Medio Ambiente

Pueblos Indígenas

Destruction in the Amazon: UM grad

04/05/2017 Montana Standard - David Erickson

The film tracks Killackey’s Native friend Otobo and his people, the Waorani, as they fight to survive in the face of an industry that is aligned with the government in an attempt to develop the rich oil reserves beneath the pristine jungle

Foto: Montana Standard

Foto: Montana Standard

A University of Montana wildlife biology graduate spent seven years and made enormous personal sacrifices while traveling to a remote corner of the Amazon rainforest in order to make a powerful documentary about a group of indigenous people whose lives, habitat and culture are being threatened by rapid petroleum development.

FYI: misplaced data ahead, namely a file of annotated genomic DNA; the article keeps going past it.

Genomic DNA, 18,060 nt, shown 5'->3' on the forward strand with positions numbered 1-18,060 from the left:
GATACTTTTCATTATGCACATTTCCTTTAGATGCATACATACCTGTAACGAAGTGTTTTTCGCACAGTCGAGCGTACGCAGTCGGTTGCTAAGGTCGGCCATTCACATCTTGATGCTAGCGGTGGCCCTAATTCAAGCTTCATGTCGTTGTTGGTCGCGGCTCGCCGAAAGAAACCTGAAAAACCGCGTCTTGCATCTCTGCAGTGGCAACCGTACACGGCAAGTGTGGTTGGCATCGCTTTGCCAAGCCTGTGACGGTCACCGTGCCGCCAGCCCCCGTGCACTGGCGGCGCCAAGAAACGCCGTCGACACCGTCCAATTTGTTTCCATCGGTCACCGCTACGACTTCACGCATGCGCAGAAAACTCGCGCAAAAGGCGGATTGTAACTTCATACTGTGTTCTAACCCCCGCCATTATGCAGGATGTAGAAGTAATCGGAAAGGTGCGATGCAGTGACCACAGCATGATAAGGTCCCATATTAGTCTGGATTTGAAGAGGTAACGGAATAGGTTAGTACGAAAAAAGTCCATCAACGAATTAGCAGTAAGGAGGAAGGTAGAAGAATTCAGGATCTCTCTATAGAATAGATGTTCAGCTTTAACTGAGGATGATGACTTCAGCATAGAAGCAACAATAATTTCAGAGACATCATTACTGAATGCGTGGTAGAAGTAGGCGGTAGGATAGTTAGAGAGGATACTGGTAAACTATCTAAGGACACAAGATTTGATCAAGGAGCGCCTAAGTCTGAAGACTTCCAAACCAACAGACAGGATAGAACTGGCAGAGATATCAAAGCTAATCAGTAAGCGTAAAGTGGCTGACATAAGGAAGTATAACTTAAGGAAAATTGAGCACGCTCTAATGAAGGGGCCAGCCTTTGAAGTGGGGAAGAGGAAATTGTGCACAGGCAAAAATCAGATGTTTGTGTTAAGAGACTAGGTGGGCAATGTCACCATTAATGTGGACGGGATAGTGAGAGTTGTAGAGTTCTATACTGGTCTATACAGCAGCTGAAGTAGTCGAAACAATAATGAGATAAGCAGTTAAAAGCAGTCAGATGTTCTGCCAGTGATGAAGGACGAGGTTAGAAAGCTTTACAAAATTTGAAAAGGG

Ryan Killackey put his life on hold and braved torrential downpours, parasitic maggots that burrowed into his flesh, terrifying airplane rides into the jungle and threats from oil company officials as he and his team created “Yasuni Man,” an award-winning film about a conflict flaring up deep within the Yasuni National Park and Biosphere Reserve in Ecuador, one of the most biodiverse places on the planet.

The film tracks Killackey’s Native friend Otobo and his people, the Waorani, as they fight to survive in the face of an industry that is aligned with the government in an attempt to develop the rich oil reserves beneath the pristine jungle. Described as a real-life “Avatar” story, the documentary takes viewers into one of the last bastions of “uncontacted” tribes on Earth, a place where all kinds of bizarre and beautiful plant and animal species have evolved to coexist.

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